Every picture tells a story …

AND this one speaks volumes about the rapid growth of the recently launched Philippine Atheists and Agnostics Society (PATAS).

At the end of April this year, we carried an exclusive interview with Levi Chui Monton, corporate secretary of PATAS, and have since kept in close touch.

Founded to promote atheism, agnosticism, humanism, atheism, rational thinking, and education through science, PATAS immediately embarked on a number of outreach programmes aimed mainly at young people. The first of these was a “Good without Religion” feeding programme, where food was distributed among around 300 children.

The picture of the 11-year-old girl holding a copy of Richard Dawkins’ Greatest Show on Earth, was taken at a later feeding programme in Cavite:

Levi told us:

This girl grew up in a religious family, and her mother was member of a religious group in their locality. The girl asked us a lot of questions about the creation of the world and about dinosaurs. PATAS president John Paraiso spoke to her, and, using Dawkins’ book and other teaching materials, explained evolution to her.

We were amazed by her reaction and acceptance of Mr Paraiso’s explanation, which dispelled the confusion she started out with. It was all fantastic. We also received many queries from parents of the children and were so happy that their feedback was positive. They even wanted to learn more about our science lectures.

What PATAS is doing in the Philippines – which is overwhelmingly Catholic – is nothing short of amazing, but from France comes dismal news.

A growing number of young Muslims there are falling for the creationist claptrap peddled by the the ridulous Harun Yahya, an outspoken Turkish-born Muslim advocate of creationism. Harun Yahya is the pseudonym of Adnan Oktar – and since January this year the 55-year-old has been on the offensive in France with a campaign that is clearly targeting the Muslim faithful.

Maroua Gousa was one who attended a creationist lecture at a mosque in the town of Évry. She admits she has always wondered about:

The dinosaurs and the origin of man … but at school, it cannot be refuted: we’re taught that man descended from monkeys. At home and in the Koran, [we’re taught] that we descended from Adam and Eve, and that God created all living beings.

Depressingly, she finds Yahya’s creationist explanation “convincing”.


13 responses to “Every picture tells a story …”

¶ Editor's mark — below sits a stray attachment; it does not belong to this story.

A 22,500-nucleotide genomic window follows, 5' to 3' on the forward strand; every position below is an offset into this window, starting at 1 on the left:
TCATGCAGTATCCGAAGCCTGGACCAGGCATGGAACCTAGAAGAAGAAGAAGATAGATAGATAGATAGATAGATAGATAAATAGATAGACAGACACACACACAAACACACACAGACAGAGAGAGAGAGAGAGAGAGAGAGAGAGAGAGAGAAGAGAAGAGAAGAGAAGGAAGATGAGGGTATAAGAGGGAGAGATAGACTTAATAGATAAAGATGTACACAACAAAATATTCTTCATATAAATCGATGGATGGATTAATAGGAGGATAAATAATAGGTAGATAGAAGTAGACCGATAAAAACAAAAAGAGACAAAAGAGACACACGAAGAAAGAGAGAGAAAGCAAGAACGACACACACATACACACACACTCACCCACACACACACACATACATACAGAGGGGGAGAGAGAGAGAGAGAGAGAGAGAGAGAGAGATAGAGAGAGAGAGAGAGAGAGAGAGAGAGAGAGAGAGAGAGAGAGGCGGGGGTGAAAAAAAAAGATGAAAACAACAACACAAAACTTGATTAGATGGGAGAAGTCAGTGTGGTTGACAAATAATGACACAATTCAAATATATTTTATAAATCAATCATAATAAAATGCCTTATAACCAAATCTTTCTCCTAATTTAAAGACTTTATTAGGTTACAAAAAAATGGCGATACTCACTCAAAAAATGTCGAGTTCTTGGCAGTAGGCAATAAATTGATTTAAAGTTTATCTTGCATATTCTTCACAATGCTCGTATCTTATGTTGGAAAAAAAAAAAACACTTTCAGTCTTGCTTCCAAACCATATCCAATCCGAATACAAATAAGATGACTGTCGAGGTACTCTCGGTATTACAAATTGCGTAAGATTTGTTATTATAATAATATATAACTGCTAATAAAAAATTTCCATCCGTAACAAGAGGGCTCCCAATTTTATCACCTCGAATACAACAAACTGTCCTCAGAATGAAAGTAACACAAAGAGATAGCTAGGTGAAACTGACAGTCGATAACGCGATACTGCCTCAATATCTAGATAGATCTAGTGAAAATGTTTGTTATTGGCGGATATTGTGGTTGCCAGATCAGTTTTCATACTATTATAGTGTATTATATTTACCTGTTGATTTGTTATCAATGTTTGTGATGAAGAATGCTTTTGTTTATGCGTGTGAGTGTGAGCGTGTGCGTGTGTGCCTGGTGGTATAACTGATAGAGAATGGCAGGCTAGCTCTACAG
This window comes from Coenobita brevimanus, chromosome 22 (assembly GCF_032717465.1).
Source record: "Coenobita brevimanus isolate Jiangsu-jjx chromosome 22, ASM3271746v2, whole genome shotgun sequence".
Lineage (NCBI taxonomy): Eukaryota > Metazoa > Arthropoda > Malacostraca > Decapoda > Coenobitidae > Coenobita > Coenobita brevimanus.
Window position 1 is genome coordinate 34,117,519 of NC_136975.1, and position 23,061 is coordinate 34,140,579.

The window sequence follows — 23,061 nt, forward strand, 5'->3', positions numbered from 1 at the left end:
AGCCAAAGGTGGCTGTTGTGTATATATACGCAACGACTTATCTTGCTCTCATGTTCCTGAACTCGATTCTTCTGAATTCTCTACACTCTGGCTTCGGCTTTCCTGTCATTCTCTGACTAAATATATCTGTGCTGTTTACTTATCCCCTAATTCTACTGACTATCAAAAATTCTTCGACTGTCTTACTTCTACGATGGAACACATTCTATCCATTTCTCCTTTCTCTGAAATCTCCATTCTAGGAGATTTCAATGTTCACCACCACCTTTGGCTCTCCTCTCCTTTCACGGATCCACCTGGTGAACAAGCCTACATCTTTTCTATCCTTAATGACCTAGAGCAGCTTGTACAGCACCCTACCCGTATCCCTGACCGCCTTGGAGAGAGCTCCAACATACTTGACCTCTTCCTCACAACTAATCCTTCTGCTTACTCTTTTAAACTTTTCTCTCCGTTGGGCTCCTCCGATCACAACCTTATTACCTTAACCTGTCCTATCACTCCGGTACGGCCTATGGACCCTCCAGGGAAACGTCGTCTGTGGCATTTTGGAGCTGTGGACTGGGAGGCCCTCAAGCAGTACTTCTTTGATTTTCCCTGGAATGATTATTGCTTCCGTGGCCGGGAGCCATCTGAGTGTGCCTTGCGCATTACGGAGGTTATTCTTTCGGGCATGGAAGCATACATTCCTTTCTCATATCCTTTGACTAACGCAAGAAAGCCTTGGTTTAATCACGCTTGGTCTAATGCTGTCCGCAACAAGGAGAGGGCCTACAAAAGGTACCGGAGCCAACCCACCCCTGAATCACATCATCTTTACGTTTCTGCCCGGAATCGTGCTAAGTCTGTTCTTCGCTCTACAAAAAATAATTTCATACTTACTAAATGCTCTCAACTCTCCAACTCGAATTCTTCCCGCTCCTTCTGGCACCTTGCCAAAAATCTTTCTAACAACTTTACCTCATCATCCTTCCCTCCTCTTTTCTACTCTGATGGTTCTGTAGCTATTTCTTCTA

1. Newspaniard says:

    It has been long been prophesied that France will become the first islamic republic in the EU…

  2. Anonymous says:

    Congratulations PATAS!

    Newspaniard, I think you might want to dial it down a few notches.

    About Harun Yahya/Adnan Oktar, he’s the guy who got Dawkins’ website banned in Turkey:

    A Turkish court has banned internet users from viewing the official Richard Dawkins website after a Muslim creationist claimed its contents were defamatory and blasphemous.

    Adnan Oktar, who writes under the pen name of Harun Yahya, complained that Dawkins, a fierce critic of creationism and intelligent design, had insulted him in comments made on forums and blogs.

    According to Oktar’s office, Istanbul’s second criminal court of peace banned the site earlier this month on the grounds that it “violated” Oktar’s personality.

    His press assistant, Seda Aral, said: “We are not against freedom of speech or expression but you cannot insult people.”

    -The Guardian, Sept 2008

    Here’s a crazy New Humanist article about him from late 2009

  3. Levi Monton says:

    Thanks Barry for featuring this girl.

  4. Stuart H. says:

    I believe there’s also a very lively Philippines Freethinkers group too – saw them on Facebook once or twice.
    We should try and support these guys if an odd phenomena I’m noticing round here is true elsewhere too.
    This area has a more than average percentage of retired people, which also means more retirement homes trying to recruit cheaper staff. No suprise that this includes Filipino nurses, but the odd side-effect is that churches ranging from Catholic through to Pentecostal, 7th Day Adventist and all stations on to complete Loonytunes are kept going by such short term health workers, just at a point when they were closing daily due to lack of local interest.
    No problem with the Filipino nurses themselves, by the way, as they seem cheerful, competent and caring. Great for our oldies, but the money they aren’t sending home props up hateful institutions and ideologies, and that IS a problem.